John Brisben Walker

Charleston Daily Mail
July 8, 1931

Active Career of J.B. Walker Ends

Man Who Backed Development of City's West Side Dies at the Age of 84

John Brisben Walker, 84 year old, original backer of the West Side expansion in Charleston, one-time soldier in China, manufacturer, journalist, and pioneer of the West, died Tuesday at his Brooklyn home in New York, according to Associated Press dispatches. His widow, who had been his third wife, Mrs. Iris Calderhead Walker, and nine children survive.

Mr. Walker was born on the Monongahela river, in Pennsylvania, in 1847, a grandson of General S. G. Krepps and Major John Walker, the first commissioners appointed for the improvement of the western rivers.

Following a schooling at Georgetown collect he entered West Point in 1865, and in 1868 resigned to go to China under appointment from Anson Burlingame, ambassador extraordinary, to the court of Pekin. Mr. Walker accompanied J. Ross Browne, United States minister plentipotentiary, to the East and returned several years later to Charleston, in the Valley which he later termed "The Great Kanawha."

Promoted West Side

Mr. Walker became interested in various enterprises in the city, including the ownership of about 2,000 acres of land embracing nearly all o f that portion west of the Elk river, where West Charleston now stands. There he named streets and promoted the subdivision. In that section also he built a large mill for woodworking and engaged in several other manufacturing enterprises.

In 1872, while he was a resident of Charleston, he received the unanimous nomination of the Republican party for congress in the third West Virginia district, but was defeated. In the panic of 1873 he lost his property.

A position of preparing articles on mineral and manufacturing industries of the West was offered to him by Murat Halstead, and he wrote a series of articles for the Cincinnati Commercial. Soon afterward he was offered the managing editorship of the Washington Daily Chronicle, then the leading daily of the national capitol. For three years he remained in the journalistic field.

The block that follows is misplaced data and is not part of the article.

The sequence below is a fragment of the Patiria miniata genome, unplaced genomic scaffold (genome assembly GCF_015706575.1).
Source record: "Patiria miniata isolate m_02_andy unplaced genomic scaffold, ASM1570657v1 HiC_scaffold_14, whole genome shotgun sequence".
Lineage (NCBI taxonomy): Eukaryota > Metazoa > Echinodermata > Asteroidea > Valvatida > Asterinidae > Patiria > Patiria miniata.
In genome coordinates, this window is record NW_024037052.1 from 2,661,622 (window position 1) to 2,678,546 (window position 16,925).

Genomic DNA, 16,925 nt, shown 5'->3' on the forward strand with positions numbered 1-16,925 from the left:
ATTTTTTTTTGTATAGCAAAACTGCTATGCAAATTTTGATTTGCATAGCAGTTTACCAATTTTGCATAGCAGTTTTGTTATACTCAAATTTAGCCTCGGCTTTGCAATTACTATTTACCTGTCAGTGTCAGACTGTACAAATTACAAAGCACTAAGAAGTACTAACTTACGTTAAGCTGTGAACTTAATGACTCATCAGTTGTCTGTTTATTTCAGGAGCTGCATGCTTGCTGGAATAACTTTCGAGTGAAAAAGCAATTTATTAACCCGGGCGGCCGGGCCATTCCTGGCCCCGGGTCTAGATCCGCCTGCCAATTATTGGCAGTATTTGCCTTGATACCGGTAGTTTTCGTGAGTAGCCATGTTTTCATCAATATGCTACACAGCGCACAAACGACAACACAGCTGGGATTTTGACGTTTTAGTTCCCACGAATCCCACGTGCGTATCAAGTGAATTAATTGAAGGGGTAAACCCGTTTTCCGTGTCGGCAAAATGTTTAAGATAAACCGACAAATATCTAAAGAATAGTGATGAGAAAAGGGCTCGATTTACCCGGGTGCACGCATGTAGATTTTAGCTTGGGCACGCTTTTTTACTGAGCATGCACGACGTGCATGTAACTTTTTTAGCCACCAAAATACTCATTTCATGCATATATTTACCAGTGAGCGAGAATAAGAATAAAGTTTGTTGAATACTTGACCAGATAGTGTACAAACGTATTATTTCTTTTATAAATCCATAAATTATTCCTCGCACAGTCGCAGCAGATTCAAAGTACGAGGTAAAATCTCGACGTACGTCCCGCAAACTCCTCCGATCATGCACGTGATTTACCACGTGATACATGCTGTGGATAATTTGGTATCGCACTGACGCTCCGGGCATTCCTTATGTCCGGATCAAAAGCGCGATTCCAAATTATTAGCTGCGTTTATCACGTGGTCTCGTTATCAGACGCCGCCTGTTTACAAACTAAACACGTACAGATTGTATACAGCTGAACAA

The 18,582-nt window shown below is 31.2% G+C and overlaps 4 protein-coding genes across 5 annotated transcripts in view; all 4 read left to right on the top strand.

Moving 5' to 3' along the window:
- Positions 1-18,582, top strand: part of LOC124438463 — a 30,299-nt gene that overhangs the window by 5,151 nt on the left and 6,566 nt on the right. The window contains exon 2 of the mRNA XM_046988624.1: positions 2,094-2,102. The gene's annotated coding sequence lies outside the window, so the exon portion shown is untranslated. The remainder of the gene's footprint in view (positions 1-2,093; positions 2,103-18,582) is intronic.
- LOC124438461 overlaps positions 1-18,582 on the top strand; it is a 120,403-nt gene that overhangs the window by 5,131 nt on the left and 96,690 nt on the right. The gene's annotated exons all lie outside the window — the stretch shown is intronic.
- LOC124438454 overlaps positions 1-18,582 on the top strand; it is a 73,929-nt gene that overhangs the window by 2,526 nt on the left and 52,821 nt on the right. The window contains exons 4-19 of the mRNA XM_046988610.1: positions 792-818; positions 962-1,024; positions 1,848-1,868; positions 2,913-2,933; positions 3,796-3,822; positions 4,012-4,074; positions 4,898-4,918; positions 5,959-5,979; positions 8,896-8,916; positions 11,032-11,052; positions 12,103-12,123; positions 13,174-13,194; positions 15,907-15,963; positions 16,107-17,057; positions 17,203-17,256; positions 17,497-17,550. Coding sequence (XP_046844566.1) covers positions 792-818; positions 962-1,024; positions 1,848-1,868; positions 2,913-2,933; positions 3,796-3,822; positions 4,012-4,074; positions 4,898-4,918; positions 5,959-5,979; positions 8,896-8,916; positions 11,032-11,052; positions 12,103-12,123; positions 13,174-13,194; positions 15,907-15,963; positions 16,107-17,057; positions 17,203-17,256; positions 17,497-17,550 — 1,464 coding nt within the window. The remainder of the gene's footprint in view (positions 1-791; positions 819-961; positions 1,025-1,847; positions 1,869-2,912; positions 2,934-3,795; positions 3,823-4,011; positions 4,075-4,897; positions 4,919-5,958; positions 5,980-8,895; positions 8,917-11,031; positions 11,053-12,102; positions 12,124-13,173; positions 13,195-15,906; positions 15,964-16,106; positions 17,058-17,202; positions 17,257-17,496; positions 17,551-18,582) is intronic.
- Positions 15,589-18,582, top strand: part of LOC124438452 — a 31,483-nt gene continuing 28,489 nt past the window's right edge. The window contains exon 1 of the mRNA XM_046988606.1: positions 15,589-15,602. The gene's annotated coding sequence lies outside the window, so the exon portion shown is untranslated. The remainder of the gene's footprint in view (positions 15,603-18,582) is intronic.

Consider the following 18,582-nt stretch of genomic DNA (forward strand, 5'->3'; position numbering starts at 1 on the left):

Mr. Walker then was appointed a commissioner of the United States agriculture department and was commissioned to visit Colorado in examining the country in regard to irrigation. This examination resulted according to Atkinson and Gibbens' "Prominent Men of West Virginia,". In an appropriation by congress for artesian wells and other improvements, "the good results from which are no showing in the general development of the arid regions of the West."

Mr. Walker remained 10 years in Colorado, building up the Berkley farm which eventually became the largest alfalfa farm in that state. It harvested nearly 3,000 tons annually and contained nearly 200 miles of main and lateral ditches.

In 1888 Mr. Walker returned East and became the editor of the Cosmopolitan magazine, which he later sold to William Randolph Hearst. His first marriage was in 1870 to Miss Emily Strother, the daughter of General David Hunt Strother. They had six sons and one daughter.

Received Degree

In November 1870, Governor Stevenson appointed Mr. Walker a commissioner to the convention at Indianapolis which was held in the interest of Immigration to the states represented. He was chairman of the committee on resolution at the first Ohio River Improvement convention. At the centennial year of the University of Georgetown, D.C., In 1888, the degree of doctor of philosophy was conferred upon him.

According to the Associated Press while Mr. Walker was out West he devised a system of reclaiming the Platte river valley, and railroads paid him a reputed profit of $900,000 on a $100,000 investment. He also was the first president of the Automobile Manufactures association.

Mr. Walker's old home in Charleston was near Virginia and Ohio Avenue.

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